BT makes £1bn Ofcom pledge to avert break-up

Ofcom will reveal the findings of its digital communications review on Thursday, which could recommend that the telecoms company hive off its Openreach division, the national broadband network, to improve internet speeds in the country.

It is expected that Ofcom will not immediately recommend a split but will leave the threat on the table as it thrashes out a deal with BT reports The Times.

Gavin Patterson, the chief executive of BT, said on the sidelines of the Mobile World Congress in Barcelona that he expected the option of the structural separation of BT to remain on the table because Sharon White, the Ofcom chief executive, wants to “keep up the pressure” on the company.

Mr Patterson revealed that, alongside a raft of technical measures, BT has offered to pour more money into the upgrading of the country’s broadband network to “ultra-fast” speeds, over and above the £1 billion figure that last September it said that it would spend before 2020.

He said that the new investment plan had been “more than dangled” in front of Ofcom, suggesting that it was a firm offer. However, that would become invalid if BT were broken up because the company could not invest billions without knowing its structure.

“It puts us in a difficult position with shareholders. We have got no certainty,” Mr Patterson said.

He also called on Ms White and Ofcom to agree a settlement with BT over the Openreach question: “It’s in all our interests to bring this to a conclusion.”

BT’s new plan includes a promise to invest more in fibre-to-premises networks, where fibre-optic cables run to the customer’s home rather than to a street cabinet, with Mr Patterson saying that BT’s plans now had a “much higher” emphasis on such networks.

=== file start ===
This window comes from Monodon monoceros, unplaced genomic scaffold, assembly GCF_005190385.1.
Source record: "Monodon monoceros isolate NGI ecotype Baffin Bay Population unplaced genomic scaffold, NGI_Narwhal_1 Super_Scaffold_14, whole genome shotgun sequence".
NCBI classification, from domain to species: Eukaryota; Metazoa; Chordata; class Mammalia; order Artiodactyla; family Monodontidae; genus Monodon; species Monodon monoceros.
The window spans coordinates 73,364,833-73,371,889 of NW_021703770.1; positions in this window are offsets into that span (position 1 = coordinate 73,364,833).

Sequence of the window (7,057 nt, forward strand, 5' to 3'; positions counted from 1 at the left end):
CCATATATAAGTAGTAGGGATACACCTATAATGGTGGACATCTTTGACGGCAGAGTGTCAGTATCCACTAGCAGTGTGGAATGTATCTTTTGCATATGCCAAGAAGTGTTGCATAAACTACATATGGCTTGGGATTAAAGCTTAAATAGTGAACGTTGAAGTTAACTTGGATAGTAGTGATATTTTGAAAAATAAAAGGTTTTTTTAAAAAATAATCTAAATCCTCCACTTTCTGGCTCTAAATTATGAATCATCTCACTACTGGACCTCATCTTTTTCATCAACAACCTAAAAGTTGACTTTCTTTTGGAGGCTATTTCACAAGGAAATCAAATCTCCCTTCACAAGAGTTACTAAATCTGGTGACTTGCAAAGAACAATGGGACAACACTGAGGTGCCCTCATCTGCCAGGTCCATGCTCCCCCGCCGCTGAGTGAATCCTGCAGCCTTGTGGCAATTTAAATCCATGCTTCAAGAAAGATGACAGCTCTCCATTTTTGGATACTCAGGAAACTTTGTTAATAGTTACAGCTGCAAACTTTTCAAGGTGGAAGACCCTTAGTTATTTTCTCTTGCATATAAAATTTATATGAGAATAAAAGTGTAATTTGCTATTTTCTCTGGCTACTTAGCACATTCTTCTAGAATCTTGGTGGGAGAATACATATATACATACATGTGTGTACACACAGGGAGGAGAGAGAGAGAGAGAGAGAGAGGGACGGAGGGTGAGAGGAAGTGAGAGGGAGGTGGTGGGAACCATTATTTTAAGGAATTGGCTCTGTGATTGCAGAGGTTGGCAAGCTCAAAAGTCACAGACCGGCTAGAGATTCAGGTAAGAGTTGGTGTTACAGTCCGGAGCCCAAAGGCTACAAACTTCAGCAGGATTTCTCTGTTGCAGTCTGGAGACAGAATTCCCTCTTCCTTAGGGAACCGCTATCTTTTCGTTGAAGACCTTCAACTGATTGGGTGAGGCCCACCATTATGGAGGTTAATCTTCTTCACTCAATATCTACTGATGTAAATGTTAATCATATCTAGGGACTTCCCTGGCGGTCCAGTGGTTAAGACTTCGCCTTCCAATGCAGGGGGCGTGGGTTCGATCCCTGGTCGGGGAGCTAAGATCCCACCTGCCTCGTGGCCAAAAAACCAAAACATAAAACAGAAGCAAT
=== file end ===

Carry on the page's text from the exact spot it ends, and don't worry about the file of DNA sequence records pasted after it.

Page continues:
That could ease concerns that Britain is falling behind other countries because of BT’s reliance on sweating its older copper networks. Jeremy Darroch, the chief executive of Sky, the rival media and broadband group, said this week that investing in copper was like “breeding a faster horse rather than building a car”.

Mr Patterson said that upgrading the whole of Britain to a fully fibre network would cost £20 billion, which the company could not justify given that the payback takes as long as 20 years. Other countries have subsidised fibre infrastructure , but Mr Patterson said it would be “farcical to suggest that the government has that much to invest”.

BT will push ahead with an upgrade of the copper in its cabinets with a technology called and Mr Patterson said that a commercial roll-out was scheduled in the next three months. That will significantly improve the speed of residential broadband, BT says.

Mr Patterson also said that BT hoped to fill in mobile “notspots” in the countryside after its acquisition of EE as part of its contract to supply emergency services with more advanced technology. EE won the deal before BT’s £12.5 billion takeover and will have to upgrade its 4G network in rural areas to serve the police, fire and ambulance services, which would also benefit consumers.

This week one mobile chief executive described a government plan to eradicate mobile “notspots” in underpopulated areas of the countryside as “a total failure”.